I was trying to fine tune a neural network model for a multilabel classification problem. I was reading Jason Brownlee 's article for the same. As per the article, there are a number of parameters to optimize which are:

  1. batch size and training epochs
  2. optimization algorithm
  3. learning rate and momentum
  4. network weight initialization
  5. activation function in the hidden layer
  6. dropout regularization
  7. the number of neurons in the hidden layer

The code snippet is as below.

model = KerasClassifier(build_fn=create_model, verbose=1)
# define the grid search parameters
batch_size = [10, 20, 40, 60, 80, 100]
epochs = [10, 50, 100]
learn_rate = [0.001, 0.01, 0.1, 0.2, 0.3]
momentum = [0.0, 0.2, 0.4, 0.6, 0.8, 0.9]
weight_constraint = [1, 2, 3, 4, 5]
dropout_rate = [0.0, 0.1, 0.2, 0.3, 0.4, 0.5, 0.6, 0.7, 0.8, 0.9]
neurons = [1, 5, 10, 15, 20, 25, 30]

param_grid = dict(neurons=neurons, batch_size=batch_size, epochs=epochs, learn_rate=learn_rate, 
                 momentum=momentum, dropout_rate=dropout_rate, weight_constraint=weight_constraint)
grid = GridSearchCV(estimator=model, param_grid=param_grid, n_jobs=1)
grid_result = grid.fit(X_train, y_train, validation_split=0.2)

Along with this, the number of hidden layers in the network is also another parameter.

I was doing hold out partitioning of the data and grid search for fine tuning. But it is taking huge time for computation even in a GPU machine.

Here I specified all these parameters in the same grid. I was wondering can we simplify this probably by finding the each parameter separately? For example, finding the optimal number of neurons first then, finding the batch size, etc.. What other approaches could be followed to reduce the search time?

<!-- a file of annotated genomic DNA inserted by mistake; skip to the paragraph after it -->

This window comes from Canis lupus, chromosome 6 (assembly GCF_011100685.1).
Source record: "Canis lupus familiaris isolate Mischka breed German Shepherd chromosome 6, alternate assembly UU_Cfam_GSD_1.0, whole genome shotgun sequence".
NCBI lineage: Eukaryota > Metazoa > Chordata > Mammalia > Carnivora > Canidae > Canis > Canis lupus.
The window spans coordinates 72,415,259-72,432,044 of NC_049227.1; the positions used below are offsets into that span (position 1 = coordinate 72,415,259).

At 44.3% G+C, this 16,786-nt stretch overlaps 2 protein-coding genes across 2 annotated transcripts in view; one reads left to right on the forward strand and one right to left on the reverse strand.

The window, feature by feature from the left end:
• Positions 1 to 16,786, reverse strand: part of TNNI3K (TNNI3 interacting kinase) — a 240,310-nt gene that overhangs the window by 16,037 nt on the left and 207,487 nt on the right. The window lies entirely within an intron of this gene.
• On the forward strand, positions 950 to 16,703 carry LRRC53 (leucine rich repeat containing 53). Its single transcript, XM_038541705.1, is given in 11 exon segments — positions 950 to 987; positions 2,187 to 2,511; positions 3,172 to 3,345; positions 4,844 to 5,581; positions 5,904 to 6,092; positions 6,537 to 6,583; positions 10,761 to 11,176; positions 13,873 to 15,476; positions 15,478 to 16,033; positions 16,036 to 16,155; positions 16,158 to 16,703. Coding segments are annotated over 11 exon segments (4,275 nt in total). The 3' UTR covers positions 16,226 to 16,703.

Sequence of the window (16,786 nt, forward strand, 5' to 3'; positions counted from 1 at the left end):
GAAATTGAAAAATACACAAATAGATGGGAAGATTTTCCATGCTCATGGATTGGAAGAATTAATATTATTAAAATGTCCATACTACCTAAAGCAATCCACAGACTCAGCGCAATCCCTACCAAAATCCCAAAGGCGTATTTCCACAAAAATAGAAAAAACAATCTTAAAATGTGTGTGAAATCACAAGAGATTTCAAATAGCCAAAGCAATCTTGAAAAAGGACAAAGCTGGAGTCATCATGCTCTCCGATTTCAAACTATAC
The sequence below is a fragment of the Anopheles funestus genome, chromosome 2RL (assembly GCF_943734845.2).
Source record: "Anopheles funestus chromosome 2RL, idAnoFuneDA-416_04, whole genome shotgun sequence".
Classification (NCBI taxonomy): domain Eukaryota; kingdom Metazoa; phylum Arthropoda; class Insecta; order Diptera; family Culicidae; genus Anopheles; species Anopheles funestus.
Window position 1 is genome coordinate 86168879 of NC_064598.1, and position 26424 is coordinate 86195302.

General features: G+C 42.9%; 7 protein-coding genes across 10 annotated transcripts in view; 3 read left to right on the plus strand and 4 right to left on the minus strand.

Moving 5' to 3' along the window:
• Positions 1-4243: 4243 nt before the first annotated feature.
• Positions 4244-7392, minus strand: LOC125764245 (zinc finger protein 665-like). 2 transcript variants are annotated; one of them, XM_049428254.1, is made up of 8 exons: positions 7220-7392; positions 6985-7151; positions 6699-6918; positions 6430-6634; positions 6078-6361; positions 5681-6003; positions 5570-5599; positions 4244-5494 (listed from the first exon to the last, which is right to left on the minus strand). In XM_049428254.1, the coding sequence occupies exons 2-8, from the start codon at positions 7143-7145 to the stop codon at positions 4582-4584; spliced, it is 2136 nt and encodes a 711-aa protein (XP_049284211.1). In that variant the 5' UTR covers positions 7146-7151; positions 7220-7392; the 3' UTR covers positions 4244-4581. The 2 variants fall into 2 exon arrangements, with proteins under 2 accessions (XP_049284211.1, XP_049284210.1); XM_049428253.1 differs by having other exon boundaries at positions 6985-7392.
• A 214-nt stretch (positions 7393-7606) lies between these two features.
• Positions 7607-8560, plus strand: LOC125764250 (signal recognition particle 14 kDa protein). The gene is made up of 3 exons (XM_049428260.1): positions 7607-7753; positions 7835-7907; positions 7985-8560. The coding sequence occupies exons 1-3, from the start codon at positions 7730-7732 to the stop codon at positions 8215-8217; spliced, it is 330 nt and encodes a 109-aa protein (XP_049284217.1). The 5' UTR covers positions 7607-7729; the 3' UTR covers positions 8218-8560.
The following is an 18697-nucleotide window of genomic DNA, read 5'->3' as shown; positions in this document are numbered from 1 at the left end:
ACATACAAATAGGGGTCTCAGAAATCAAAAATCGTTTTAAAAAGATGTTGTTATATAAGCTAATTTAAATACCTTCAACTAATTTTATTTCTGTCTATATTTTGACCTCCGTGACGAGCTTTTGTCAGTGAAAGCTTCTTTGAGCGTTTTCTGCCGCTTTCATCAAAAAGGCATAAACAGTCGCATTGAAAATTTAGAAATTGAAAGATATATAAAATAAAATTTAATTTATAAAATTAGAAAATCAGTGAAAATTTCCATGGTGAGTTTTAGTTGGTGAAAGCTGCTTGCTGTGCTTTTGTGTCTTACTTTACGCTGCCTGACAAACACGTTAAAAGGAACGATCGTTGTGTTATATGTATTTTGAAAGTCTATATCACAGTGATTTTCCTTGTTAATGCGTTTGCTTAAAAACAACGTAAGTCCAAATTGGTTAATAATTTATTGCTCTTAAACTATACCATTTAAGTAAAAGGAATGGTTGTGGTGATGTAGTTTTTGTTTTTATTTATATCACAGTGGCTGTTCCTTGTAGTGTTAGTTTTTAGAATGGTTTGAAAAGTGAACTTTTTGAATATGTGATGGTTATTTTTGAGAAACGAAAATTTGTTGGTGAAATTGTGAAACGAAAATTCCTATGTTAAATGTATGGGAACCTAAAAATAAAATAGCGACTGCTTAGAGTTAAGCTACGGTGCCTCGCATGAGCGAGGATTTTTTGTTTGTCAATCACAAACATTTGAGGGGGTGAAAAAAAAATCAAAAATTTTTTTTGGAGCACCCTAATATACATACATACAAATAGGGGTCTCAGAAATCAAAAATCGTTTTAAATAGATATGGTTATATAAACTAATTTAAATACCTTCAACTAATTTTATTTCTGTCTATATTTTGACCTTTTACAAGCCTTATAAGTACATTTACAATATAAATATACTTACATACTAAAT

I was also reading Bengio's paper Practical Recommendations for Gradient-Based Training of Deep Architectures but could not get much.

  • 2
    $\begingroup$ This article might help you: neupy.com/2016/12/17/… $\endgroup$
    – itdxer
    Apr 24, 2018 at 12:30
  • $\begingroup$ Closely related: stats.stackexchange.com/questions/193306/… $\endgroup$
    – Sycorax
    Apr 24, 2018 at 14:34
  • 2
    $\begingroup$ As you've discovered, a grid search over all possible configuration choices is usually too expensive to be exhaustive. Most people treat some aspects of the network as fixed (such as the activation function, initializer and optimizer) and only sequentially tune the others (for example, starting with a very small number of hidden neurons and then finding a good combination of learning rate, batch size and momentum before increasing the number of neurons and re-tuning the learning rate). $\endgroup$
    – Sycorax
    Apr 24, 2018 at 14:36

1 Answer 1


The link provided in @itdxer's comment is great. Based on this link, I am writing this answer. Hyperparameter optimization is neural networks is a tedious job as it contains many set of parameters.

The possible approaches for finding the optimal parameters are:

  1. Hand tuning (Trial and Error) - @Sycorax's comment provides an example of hand tuning. Here, based on trial and error experiments and experience of the user, parameters are chosen.
  2. Grid Search - Here a grid is created based on parameter values. And then all possible parameter combinations is tried and and the best one is selected.
  3. Random Search - Here, instead of trying all possible combinations as in Grid Search, only randomly selected subset of the parameters is tried and the best is chosen.
  4. Bayesian Optimization (Gausian Proces) - Gaussian Process uses a set of previously evaluated parameters and resulting accuracy to make an assumption about unobserved parameters. Acquisition Function using this information suggest the next set of parameters. (Do not understand much, taken from this link)
  5. Tree-structured Parzen Estimators (TPE) - Each iteration TPE collects new observation and at the end of the iteration, the algorithm decides which set of parameters it should try next. (Do not understand much, taken from this link).

Now as per this link

The Bayesian Optimization and TPE algorithms show great improvement over the classic hyperparameter optimization methods. They allow to learn from the training history and give better and better estimations for the next set of parameters.

Now the good thing is that there is a Python library called hyperopt for doing these.

More details in the below pages:


https://jaberg.github.io/hyperopt/ .

https://github.com/jaberg/hyperopt/wiki .




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